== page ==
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One year and a day since his family’s winery was overtaken by flames, Ray Signorello stood before the vacant lot where last October the remains of Signorello Estates were still smoldering under a sickly orange sky. He was starting over.

Under clear skies Tuesday afternoon, Signorello and a mix of Napa leaders broke the first ground on the vintner’s new winery on the site where decades of his family’s work had been erased in a night.

Signorello was far from the winery that night, asleep in Vancouver, Canada.

A friend’s call woke him to say a fire was coming down Atlas Peak toward his winery on Silverado Trail. Dismissing the fire’s gravity at first, Signorello called Pierre Birebent, the estate’s winemaker. Driving down the Trail from St. Helena, Birebent quickly realized the situation was dire.

Bringing his team to the winery, Birebent and the group fought off the flames as long as they could. In the end, the fire won.

Gutted and charred, the winery immediately became the hapless face of wine country destruction as images of its singed rubble were broadcast across the world.

In the aftermath, Signorello vowed that his family would rebuild.

That promise began to take shape earlier this summer with the opening of a temporary tasting room steps away from where the former winery building stood. Tuesday’s groundbreaking brings the winery’s new chapter a step closer.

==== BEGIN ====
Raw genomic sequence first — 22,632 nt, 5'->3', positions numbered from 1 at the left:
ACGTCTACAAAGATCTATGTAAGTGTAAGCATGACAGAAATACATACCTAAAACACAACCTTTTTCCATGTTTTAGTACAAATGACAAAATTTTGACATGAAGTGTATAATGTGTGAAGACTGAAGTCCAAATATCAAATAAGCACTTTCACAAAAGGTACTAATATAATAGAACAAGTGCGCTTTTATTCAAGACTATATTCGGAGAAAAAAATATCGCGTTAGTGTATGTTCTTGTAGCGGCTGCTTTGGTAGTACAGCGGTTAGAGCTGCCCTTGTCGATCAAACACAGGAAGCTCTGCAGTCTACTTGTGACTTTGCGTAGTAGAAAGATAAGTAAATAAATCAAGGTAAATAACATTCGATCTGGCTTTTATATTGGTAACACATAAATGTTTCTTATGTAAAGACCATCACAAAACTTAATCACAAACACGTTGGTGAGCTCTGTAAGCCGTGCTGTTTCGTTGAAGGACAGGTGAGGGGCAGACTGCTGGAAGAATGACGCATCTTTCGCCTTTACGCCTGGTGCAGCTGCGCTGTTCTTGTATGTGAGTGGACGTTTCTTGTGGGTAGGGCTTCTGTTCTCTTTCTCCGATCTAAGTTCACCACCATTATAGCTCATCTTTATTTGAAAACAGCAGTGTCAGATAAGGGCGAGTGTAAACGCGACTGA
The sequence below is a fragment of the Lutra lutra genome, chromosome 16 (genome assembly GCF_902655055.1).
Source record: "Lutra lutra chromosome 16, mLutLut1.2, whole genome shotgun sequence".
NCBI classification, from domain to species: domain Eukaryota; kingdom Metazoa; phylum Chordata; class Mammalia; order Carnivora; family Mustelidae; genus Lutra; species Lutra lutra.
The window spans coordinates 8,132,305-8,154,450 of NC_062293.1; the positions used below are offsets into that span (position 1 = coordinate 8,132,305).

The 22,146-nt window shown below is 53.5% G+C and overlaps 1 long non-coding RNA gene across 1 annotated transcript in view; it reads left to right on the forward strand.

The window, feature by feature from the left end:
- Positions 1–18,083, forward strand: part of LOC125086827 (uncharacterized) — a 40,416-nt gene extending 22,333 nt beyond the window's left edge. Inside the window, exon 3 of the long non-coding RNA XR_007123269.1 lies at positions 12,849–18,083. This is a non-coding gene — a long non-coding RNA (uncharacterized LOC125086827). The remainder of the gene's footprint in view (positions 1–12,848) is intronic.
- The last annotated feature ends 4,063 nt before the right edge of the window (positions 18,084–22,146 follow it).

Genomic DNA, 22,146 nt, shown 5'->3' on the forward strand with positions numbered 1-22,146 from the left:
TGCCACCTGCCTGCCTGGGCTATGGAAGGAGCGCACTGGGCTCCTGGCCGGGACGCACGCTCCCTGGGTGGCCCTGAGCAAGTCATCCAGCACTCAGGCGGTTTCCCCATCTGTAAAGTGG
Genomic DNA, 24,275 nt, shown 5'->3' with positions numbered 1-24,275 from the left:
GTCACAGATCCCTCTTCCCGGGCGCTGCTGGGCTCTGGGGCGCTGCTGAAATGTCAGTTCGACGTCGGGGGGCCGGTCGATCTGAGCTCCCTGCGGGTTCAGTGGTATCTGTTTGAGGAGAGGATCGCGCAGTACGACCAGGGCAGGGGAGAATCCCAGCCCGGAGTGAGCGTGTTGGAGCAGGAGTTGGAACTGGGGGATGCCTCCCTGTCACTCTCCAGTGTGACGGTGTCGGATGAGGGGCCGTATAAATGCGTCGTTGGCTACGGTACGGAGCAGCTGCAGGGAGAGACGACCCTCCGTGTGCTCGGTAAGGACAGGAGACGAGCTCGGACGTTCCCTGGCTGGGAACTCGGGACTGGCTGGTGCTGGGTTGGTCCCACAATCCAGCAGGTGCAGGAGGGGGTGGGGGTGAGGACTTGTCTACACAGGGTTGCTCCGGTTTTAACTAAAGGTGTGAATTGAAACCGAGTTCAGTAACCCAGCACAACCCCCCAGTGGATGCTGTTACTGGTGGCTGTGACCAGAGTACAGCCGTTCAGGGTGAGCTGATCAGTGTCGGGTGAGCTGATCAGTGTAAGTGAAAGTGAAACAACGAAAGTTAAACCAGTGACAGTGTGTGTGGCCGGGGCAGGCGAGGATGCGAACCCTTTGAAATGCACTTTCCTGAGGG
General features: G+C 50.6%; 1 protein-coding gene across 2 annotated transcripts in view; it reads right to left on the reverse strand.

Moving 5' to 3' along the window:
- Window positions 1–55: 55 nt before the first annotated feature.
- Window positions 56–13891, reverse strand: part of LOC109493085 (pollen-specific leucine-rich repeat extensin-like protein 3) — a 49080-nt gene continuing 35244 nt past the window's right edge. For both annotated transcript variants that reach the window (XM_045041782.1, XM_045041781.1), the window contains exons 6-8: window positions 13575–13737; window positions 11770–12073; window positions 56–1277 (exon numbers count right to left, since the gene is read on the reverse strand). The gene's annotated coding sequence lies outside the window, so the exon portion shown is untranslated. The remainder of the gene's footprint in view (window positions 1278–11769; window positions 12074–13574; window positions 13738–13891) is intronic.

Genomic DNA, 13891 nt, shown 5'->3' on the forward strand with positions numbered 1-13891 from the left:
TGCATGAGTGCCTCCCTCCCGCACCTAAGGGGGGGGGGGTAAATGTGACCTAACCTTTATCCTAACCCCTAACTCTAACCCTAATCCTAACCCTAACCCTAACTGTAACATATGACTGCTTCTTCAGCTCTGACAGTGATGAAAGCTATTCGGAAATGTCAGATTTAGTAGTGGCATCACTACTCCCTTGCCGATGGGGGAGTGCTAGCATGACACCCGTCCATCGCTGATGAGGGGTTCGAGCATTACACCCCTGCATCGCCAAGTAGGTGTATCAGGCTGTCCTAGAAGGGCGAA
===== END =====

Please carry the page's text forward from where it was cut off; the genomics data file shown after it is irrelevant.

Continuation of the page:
“We’re going to build everything we can as quickly as we can,” Signorello said, flanked by a pair of Caterpillars and donning a white hardhat. Among those beside him, wielding gold-plated shovels, were Napa County Supervisor Alfredo Pedroza; Linda Reiff, president and CEO of the Napa Valley Vintners, and Clay Gregory, president of Visit Napa Valley.

Reiff called the new winery’s groundbreaking an emblem for wine country. “It’s really a groundbreaking for all of our futures,” she said.

Thanking Signorello and his family for choosing to rebuild after the destruction, Pedroza quipped, “I checked on your permit. So hopefully we can get you approved and get you up soon.”

Gregory took the opportunity to stress that tourism in Napa Valley “did not die” in the wake of the fires. The valley had seen five new hotels open, along with 12 new tasting rooms and four new restaurants. “It’s alive and it’s well and visitors are coming back.”

While the fires destroyed Signorello’s winery building, there were a handful of silver linings, including a largely unharmed adjacent tank farm that held Signorello’s 2017 wines. Most of the estate’s decades-old vines also escaped the blaze unscathed.

“We lost our buildings, but now I get to create something with all that I’ve learned over the last 40 years in the wine business … and incorporate that into the future design,” he said. “And in a few years if all goes well, we’ll have the newest winery probably in Napa Valley and some of the oldest vines. That to me is our silver lining.”

Led by Taylor Lombardo Architects and Nordy Construction, the new winery’s construction is likely to take several years.

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Wine Reporter / Copy Editor

Henry Lutz covers the local wine industry. He has been a reporter and copy editor for the Register since 2016.